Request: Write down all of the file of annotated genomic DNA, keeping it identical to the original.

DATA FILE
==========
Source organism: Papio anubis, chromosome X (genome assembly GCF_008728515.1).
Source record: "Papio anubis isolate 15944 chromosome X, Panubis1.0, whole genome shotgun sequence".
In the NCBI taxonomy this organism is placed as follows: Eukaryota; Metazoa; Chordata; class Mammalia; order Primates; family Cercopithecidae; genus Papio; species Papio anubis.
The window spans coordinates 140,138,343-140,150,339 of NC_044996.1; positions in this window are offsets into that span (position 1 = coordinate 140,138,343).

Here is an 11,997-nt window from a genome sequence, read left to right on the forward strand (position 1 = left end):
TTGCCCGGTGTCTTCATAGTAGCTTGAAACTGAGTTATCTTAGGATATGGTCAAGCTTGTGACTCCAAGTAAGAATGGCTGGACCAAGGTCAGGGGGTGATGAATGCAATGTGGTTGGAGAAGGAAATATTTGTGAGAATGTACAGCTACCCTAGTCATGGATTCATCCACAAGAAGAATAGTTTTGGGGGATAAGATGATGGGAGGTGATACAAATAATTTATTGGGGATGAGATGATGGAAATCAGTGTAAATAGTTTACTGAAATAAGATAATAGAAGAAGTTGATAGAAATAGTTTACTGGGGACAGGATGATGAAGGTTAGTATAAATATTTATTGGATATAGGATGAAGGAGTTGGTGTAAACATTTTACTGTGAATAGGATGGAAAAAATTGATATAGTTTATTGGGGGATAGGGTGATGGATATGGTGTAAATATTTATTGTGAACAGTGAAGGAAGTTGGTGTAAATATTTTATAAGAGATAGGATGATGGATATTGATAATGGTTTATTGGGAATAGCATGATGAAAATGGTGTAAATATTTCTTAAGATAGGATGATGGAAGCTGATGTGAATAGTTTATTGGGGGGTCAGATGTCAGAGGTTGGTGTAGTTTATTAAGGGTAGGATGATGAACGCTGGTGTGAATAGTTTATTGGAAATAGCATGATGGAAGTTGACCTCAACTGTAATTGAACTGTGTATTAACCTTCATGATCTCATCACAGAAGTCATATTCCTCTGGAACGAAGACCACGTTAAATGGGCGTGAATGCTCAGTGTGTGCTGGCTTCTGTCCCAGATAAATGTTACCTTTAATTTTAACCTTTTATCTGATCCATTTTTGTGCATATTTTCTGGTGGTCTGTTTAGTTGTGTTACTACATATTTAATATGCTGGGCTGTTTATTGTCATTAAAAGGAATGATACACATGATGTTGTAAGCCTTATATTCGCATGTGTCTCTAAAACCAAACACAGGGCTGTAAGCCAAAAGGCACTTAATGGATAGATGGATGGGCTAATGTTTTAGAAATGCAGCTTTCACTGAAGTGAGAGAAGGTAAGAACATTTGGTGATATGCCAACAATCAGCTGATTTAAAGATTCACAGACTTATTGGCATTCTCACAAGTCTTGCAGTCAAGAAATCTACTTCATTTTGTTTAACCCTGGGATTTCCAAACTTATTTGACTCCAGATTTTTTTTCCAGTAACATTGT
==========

Source organism: Papio anubis, chromosome X (genome assembly GCF_008728515.1).
Source record: "Papio anubis isolate 15944 chromosome X, Panubis1.0, whole genome shotgun sequence".
In the NCBI taxonomy this organism is placed as follows: Eukaryota; Metazoa; Chordata; class Mammalia; order Primates; family Cercopithecidae; genus Papio; species Papio anubis.
The window spans coordinates 140,138,343-140,150,339 of NC_044996.1; positions in this window are offsets into that span (position 1 = coordinate 140,138,343).

Here is an 11,997-nt window from a genome sequence, read left to right on the forward strand (position 1 = left end):
TTGCCCGGTGTCTTCATAGTAGCTTGAAACTGAGTTATCTTAGGATATGGTCAAGCTTGTGACTCCAAGTAAGAATGGCTGGACCAAGGTCAGGGGGTGATGAATGCAATGTGGTTGGAGAAGGAAATATTTGTGAGAATGTACAGCTACCCTAGTCATGGATTCATCCACAAGAAGAATAGTTTTGGGGGATAAGATGATGGGAGGTGATACAAATAATTTATTGGGGATGAGATGATGGAAATCAGTGTAAATAGTTTACTGAAATAAGATAATAGAAGAAGTTGATAGAAATAGTTTACTGGGGACAGGATGATGAAGGTTAGTATAAATATTTATTGGATATAGGATGAAGGAGTTGGTGTAAACATTTTACTGTGAATAGGATGGAAAAAATTGATATAGTTTATTGGGGGATAGGGTGATGGATATGGTGTAAATATTTATTGTGAACAGTGAAGGAAGTTGGTGTAAATATTTTATAAGAGATAGGATGATGGATATTGATAATGGTTTATTGGGAATAGCATGATGAAAATGGTGTAAATATTTCTTAAGATAGGATGATGGAAGCTGATGTGAATAGTTTATTGGGGGGTCAGATGTCAGAGGTTGGTGTAGTTTATTAAGGGTAGGATGATGAACGCTGGTGTGAATAGTTTATTGGAAATAGCATGATGGAAGTTGACCTCAACTGTAATTGAACTGTGTATTAACCTTCATGATCTCATCACAGAAGTCATATTCCTCTGGAACGAAGACCACGTTAAATGGGCGTGAATGCTCAGTGTGTGCTGGCTTCTGTCCCAGATAAATGTTACCTTTAATTTTAACCTTTTATCTGATCCATTTTTGTGCATATTTTCTGGTGGTCTGTTTAGTTGTGTTACTACATATTTAATATGCTGGGCTGTTTATTGTCATTAAAAGGAATGATACACATGATGTTGTAAGCCTTATATTCGCATGTGTCTCTAAAACCAAACACAGGGCTGTAAGCCAAAAGGCACTTAATGGATAGATGGATGGGCTAATGTTTTAGAAATGCAGCTTTCACTGAAGTGAGAGAAGGTAAGAACATTTGGTGATATGCCAACAATCAGCTGATTTAAAGATTCACAGACTTATTGGCATTCTCACAAGTCTTGCAGTCAAGAAATCTACTTCATTTTGTTTAACCCTGGGATTTCCAAACTTATTTGACTCCAGATTTTTTTTCCAGTAACATTGT